Unemployment rate: How many Americans are really unemployed?

4. Long-term unemployed: Down in April to 4.4 million

David Goldman/AP/File
In this file photo, Joya Green, right, with Metro Fair Housing Services, discusses employment opportunities with Kimberly Anderson of Atlanta, during a job fair at a Goodwill store in Atlanta. The number of long-term unemployed – people who have been out of the workforce more than six months – is an important jobs indicator because of the deep financial strain long stretches of unemployment can have on workers.

It matters not just how many people are out of work, but how long they sit idle. The longer a job search takes, the deeper the financial strain on individuals and the more likely that their skills will atrophy.
The deep recession and its slow-recovery aftermath caused the number of long-term unemployed to surge.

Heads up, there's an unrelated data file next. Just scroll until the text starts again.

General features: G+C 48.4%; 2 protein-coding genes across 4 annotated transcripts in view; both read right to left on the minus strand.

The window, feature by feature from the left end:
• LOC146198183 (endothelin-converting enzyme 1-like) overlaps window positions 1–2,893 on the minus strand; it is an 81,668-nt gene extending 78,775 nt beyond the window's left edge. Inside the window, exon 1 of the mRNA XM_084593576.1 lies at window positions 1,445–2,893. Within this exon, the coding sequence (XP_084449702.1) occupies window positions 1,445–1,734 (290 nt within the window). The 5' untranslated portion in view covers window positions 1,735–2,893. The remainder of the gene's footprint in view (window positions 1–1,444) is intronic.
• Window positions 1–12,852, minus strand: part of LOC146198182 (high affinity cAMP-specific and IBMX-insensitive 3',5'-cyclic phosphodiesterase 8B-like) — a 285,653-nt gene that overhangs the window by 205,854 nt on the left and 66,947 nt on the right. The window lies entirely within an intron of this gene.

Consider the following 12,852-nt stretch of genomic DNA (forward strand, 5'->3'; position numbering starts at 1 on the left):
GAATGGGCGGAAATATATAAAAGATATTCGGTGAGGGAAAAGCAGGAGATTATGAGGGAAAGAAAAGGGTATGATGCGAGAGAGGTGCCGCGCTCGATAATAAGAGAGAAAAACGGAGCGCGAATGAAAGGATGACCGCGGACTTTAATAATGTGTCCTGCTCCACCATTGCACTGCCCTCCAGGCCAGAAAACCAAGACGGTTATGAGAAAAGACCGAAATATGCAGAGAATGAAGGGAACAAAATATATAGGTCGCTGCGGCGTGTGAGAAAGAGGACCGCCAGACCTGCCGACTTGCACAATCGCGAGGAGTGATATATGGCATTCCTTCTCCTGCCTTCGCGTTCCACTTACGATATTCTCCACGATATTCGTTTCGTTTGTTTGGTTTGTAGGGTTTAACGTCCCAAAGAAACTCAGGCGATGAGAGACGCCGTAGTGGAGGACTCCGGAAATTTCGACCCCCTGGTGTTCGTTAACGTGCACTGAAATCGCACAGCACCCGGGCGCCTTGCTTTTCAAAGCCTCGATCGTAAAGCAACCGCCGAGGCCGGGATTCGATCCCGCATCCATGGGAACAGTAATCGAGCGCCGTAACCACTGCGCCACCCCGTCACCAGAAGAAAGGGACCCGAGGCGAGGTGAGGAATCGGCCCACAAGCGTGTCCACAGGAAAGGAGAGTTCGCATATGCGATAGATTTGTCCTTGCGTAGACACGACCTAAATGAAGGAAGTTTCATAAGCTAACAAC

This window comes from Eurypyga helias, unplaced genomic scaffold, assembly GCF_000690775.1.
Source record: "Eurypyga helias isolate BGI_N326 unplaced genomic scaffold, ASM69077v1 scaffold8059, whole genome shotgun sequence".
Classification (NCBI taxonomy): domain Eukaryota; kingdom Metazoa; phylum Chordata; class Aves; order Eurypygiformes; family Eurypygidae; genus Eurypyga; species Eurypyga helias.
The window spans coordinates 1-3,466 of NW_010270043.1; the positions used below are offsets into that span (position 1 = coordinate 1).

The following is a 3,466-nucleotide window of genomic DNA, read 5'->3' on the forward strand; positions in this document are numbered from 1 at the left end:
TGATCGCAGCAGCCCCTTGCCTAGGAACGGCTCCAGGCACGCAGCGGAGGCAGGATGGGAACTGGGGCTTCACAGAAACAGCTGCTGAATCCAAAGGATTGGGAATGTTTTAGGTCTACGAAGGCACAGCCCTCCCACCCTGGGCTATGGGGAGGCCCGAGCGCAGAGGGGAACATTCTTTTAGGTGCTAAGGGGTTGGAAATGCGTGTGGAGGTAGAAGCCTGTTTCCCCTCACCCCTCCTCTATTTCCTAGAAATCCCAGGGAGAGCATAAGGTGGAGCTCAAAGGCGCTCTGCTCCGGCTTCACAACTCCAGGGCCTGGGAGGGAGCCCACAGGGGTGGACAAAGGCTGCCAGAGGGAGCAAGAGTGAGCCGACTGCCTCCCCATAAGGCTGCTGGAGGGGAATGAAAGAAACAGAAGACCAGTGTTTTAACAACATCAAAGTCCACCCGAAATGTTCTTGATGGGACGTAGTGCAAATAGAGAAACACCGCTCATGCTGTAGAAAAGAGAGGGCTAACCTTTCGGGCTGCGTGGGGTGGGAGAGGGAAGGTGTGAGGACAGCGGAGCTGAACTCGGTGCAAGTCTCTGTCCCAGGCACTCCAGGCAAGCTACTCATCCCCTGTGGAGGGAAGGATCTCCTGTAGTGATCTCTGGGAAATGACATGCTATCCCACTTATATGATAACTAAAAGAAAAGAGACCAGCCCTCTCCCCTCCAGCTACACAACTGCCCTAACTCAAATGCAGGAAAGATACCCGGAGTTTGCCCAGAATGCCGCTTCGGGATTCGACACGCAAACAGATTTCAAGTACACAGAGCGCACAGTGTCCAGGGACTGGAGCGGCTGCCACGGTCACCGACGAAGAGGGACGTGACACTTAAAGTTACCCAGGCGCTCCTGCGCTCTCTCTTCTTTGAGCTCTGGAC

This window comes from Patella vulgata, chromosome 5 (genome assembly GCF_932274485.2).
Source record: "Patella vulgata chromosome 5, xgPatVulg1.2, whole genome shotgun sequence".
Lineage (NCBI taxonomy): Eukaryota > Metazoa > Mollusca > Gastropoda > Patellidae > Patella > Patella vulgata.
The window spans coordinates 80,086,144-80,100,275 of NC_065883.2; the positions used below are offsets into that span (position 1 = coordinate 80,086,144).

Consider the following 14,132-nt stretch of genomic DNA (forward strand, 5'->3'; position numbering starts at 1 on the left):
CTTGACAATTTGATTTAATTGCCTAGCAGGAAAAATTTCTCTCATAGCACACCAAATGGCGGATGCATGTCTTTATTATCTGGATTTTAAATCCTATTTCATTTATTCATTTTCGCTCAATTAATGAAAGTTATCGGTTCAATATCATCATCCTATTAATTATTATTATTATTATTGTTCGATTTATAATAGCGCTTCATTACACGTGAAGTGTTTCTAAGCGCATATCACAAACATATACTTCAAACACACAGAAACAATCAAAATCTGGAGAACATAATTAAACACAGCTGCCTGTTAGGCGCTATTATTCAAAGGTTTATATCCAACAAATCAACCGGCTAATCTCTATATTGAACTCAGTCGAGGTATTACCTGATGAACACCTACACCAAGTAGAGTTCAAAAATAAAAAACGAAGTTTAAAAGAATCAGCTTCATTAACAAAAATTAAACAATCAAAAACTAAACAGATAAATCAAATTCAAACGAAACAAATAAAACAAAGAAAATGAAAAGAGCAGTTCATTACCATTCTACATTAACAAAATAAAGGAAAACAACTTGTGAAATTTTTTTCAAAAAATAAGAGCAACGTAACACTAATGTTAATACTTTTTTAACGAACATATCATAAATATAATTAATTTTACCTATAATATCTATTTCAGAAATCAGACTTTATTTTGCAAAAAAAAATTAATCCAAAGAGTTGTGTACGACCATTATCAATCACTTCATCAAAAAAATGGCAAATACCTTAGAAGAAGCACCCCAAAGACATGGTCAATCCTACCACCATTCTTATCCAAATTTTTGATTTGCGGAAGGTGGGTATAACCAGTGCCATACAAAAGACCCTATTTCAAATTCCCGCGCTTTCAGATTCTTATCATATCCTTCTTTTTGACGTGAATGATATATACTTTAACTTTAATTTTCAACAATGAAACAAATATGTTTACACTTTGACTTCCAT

In November 2010, for example, some 6.3 million Americans had been out of work for more than half a year, the Labor Department says. Everyone wants to see this number keep trending down. The twist, as already mentioned, is that this kind of measure can fall for more than one reason. Either those people are finding jobs at long last (a good thing) or they could be dropping out of the job search, and thus no longer counted as unemployed (a bad thing).
Despite that statistical murkiness, this is a number worth watching.
While we're talking about a sub-group of the unemployed, it's worth adding that you can track unemployment rates for a whole range of sub-groups, such as by education level, age, gender, and race or ethnicity. Here's a link to the latest summary data from the Labor website.

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